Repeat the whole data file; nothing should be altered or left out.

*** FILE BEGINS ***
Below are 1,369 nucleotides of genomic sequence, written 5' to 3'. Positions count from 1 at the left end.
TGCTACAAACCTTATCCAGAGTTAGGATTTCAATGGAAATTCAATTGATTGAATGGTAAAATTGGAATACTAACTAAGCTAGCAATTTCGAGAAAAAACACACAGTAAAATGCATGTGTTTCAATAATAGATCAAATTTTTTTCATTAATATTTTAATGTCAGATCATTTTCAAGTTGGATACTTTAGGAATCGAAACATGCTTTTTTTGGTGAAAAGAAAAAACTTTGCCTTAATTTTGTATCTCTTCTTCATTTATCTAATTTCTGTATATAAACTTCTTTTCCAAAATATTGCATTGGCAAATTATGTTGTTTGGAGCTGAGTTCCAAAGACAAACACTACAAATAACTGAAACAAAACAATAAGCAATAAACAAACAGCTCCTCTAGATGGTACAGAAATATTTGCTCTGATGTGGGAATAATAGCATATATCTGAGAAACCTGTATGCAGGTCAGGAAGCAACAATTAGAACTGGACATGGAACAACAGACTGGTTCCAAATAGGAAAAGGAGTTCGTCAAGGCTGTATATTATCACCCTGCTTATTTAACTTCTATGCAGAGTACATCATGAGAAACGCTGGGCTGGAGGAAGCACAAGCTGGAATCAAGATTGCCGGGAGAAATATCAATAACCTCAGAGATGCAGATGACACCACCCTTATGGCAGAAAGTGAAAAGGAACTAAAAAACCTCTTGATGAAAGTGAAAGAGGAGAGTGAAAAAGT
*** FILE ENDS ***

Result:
Below are 1,369 nucleotides of genomic sequence, written 5' to 3'. Positions count from 1 at the left end.
TGCTACAAACCTTATCCAGAGTTAGGATTTCAATGGAAATTCAATTGATTGAATGGTAAAATTGGAATACTAACTAAGCTAGCAATTTCGAGAAAAAACACACAGTAAAATGCATGTGTTTCAATAATAGATCAAATTTTTTTCATTAATATTTTAATGTCAGATCATTTTCAAGTTGGATACTTTAGGAATCGAAACATGCTTTTTTTGGTGAAAAGAAAAAACTTTGCCTTAATTTTGTATCTCTTCTTCATTTATCTAATTTCTGTATATAAACTTCTTTTCCAAAATATTGCATTGGCAAATTATGTTGTTTGGAGCTGAGTTCCAAAGACAAACACTACAAATAACTGAAACAAAACAATAAGCAATAAACAAACAGCTCCTCTAGATGGTACAGAAATATTTGCTCTGATGTGGGAATAATAGCATATATCTGAGAAACCTGTATGCAGGTCAGGAAGCAACAATTAGAACTGGACATGGAACAACAGACTGGTTCCAAATAGGAAAAGGAGTTCGTCAAGGCTGTATATTATCACCCTGCTTATTTAACTTCTATGCAGAGTACATCATGAGAAACGCTGGGCTGGAGGAAGCACAAGCTGGAATCAAGATTGCCGGGAGAAATATCAATAACCTCAGAGATGCAGATGACACCACCCTTATGGCAGAAAGTGAAAAGGAACTAAAAAACCTCTTGATGAAAGTGAAAGAGGAGAGTGAAAAAGT